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Feelings Quotes

These are some of the best 'Feelings' quotations and sayings.

A word - a look, which at one time would make no impression - at another time wounds the heart; and like a shaft flying with the wind, pierces deep, which, with its own natural force, would scarce have reached the object aimed at.

Cultivate consideration for the feelings of other people if you would not have your own injured. Those who complain most of ill-usage are those who abuse others the oftenest.

Every human feeling is greater and larger than its exciting cause - a proof, I think, that man is designed for a higher state of existence.

Feeling does not become stronger in the religious life by waiting, but by using it.

Feeling hearts, touch them but rightly, pour a thousand melodies unheard before.

Feelings are like chemicals, the more you analyze them the worse they smell.

Feelings come and go, like light troops following the victory of the present; but principles, like troops of the line, are undisturbed and stand fast.

In religion faith does not spring out of feeling, but feeling out of faith. - The less we feel the more we should trust. - We cannot feel right till we have believed.

Our higher feelings move our animal nature; and our animal nature, irritated, may call back a semblance of those emotions; but the whole difference between nobleness and baseness lies in the question, whether the feeling begins from below or above.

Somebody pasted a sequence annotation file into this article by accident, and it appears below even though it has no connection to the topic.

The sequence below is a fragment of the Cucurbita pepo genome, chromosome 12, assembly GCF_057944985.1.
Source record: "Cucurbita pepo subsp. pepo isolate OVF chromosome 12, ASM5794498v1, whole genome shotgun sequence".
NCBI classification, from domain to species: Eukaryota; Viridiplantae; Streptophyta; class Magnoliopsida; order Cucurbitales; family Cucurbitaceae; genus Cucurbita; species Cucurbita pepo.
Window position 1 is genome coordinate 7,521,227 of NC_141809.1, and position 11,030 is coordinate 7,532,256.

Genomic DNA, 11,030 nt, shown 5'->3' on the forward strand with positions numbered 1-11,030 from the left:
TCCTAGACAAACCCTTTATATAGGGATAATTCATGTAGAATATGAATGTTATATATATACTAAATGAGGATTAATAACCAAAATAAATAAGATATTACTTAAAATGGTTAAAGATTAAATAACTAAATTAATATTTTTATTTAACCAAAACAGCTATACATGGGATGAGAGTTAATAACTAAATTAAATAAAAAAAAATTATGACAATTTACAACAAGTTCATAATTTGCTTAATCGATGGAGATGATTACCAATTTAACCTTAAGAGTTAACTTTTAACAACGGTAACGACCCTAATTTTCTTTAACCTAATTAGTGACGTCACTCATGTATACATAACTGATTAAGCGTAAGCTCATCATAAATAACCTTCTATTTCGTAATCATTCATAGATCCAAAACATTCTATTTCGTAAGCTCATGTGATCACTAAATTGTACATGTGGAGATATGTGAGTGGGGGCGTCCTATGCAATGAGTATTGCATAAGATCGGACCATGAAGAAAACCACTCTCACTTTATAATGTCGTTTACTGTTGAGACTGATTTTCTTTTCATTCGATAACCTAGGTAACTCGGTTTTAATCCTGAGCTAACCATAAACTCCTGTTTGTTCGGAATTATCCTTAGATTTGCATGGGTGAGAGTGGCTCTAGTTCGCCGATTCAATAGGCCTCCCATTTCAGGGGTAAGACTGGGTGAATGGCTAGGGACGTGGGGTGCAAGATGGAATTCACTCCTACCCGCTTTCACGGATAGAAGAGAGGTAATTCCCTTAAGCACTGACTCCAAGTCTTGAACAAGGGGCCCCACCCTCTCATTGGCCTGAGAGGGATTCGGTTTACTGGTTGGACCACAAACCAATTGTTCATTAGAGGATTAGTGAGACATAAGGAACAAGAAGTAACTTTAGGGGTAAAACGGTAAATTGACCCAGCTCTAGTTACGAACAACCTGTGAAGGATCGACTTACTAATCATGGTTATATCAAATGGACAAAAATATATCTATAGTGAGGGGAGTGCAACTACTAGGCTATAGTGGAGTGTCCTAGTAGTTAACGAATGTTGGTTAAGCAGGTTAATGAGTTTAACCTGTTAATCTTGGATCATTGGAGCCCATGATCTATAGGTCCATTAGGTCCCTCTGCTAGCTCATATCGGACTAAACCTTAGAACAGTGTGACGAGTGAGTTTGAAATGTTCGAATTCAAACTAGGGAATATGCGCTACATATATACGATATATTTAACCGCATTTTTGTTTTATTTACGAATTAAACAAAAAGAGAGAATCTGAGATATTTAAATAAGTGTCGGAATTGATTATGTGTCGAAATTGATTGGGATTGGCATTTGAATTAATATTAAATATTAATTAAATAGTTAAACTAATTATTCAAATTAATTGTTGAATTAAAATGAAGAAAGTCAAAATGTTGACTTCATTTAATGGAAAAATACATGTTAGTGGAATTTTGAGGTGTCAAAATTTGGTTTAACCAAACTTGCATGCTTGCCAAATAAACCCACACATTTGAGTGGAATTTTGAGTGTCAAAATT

Some people carry their hearts in their heads; very many carry their heads in their hearts. The difficulty is to keep them apart, and yet both actively working together.

Song is the tone of feeling. * * * If song, however, be the tone of feeling, what is beautiful singing? The balance of feeling, not the absence of it.

Strong feelings do not necessarily make a strong character. The strength of a man is to be measured by the power of the feelings he subdues, not by the power of those which subdue him.

The heart has often been compared to the needle of the compass for its constancy; has it ever been so for its variations? - Yet were any man to keep minutes of his feelings from youth to age, what a table of variations would they present - how numerous, how diverse, now strange!

The heart of man is older than his head. The first-born is sensitive, but blind - his younger brother has a cold, but all-comprehensive glance. The blind must consent to be led by the clear­sighted, if he would avoid falling.

The heart that is soonest awake to the flowers is always the first to be touched by the thorns.

The last, best fruit that comes late to perfection, even in the kindliest soul, is tenderness toward the hard, forbearance toward the unforbearing, warmth of heart toward the cold, and philanthropy toward the misanthropic.

Thought is deeper than all speech; feeling deeper than all thought; soul to souls can never teach what unto themselves was taught.